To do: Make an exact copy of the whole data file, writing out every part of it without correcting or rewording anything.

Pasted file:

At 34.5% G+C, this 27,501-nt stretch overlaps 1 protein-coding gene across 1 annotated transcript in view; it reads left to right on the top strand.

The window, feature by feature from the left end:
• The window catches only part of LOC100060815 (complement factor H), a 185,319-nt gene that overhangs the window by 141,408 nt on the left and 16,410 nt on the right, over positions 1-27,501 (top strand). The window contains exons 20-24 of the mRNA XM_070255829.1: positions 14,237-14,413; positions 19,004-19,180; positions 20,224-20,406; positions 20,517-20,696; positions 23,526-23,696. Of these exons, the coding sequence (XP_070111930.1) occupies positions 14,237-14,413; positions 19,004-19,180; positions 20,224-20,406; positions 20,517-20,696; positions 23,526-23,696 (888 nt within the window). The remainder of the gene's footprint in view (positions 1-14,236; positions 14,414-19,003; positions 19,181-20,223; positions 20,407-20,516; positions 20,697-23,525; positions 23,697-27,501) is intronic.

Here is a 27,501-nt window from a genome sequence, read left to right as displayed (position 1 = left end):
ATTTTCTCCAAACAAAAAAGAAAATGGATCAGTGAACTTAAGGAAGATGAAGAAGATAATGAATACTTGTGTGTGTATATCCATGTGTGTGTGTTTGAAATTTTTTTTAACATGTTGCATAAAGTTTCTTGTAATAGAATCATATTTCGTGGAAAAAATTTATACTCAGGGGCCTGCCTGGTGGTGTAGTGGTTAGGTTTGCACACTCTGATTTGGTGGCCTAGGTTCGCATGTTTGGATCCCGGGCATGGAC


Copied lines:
At 34.5% G+C, this 27,501-nt stretch overlaps 1 protein-coding gene across 1 annotated transcript in view; it reads left to right on the top strand.

The window, feature by feature from the left end:
• The window catches only part of LOC100060815 (complement factor H), a 185,319-nt gene that overhangs the window by 141,408 nt on the left and 16,410 nt on the right, over positions 1-27,501 (top strand). The window contains exons 20-24 of the mRNA XM_070255829.1: positions 14,237-14,413; positions 19,004-19,180; positions 20,224-20,406; positions 20,517-20,696; positions 23,526-23,696. Of these exons, the coding sequence (XP_070111930.1) occupies positions 14,237-14,413; positions 19,004-19,180; positions 20,224-20,406; positions 20,517-20,696; positions 23,526-23,696 (888 nt within the window). The remainder of the gene's footprint in view (positions 1-14,236; positions 14,414-19,003; positions 19,181-20,223; positions 20,407-20,516; positions 20,697-23,525; positions 23,697-27,501) is intronic.

Here is a 27,501-nt window from a genome sequence, read left to right as displayed (position 1 = left end):
ATTTTCTCCAAACAAAAAAGAAAATGGATCAGTGAACTTAAGGAAGATGAAGAAGATAATGAATACTTGTGTGTGTATATCCATGTGTGTGTGTTTGAAATTTTTTTTAACATGTTGCATAAAGTTTCTTGTAATAGAATCATATTTCGTGGAAAAAATTTATACTCAGGGGCCTGCCTGGTGGTGTAGTGGTTAGGTTTGCACACTCTGATTTGGTGGCCTAGGTTCGCATGTTTGGATCCCGGGCATGGAC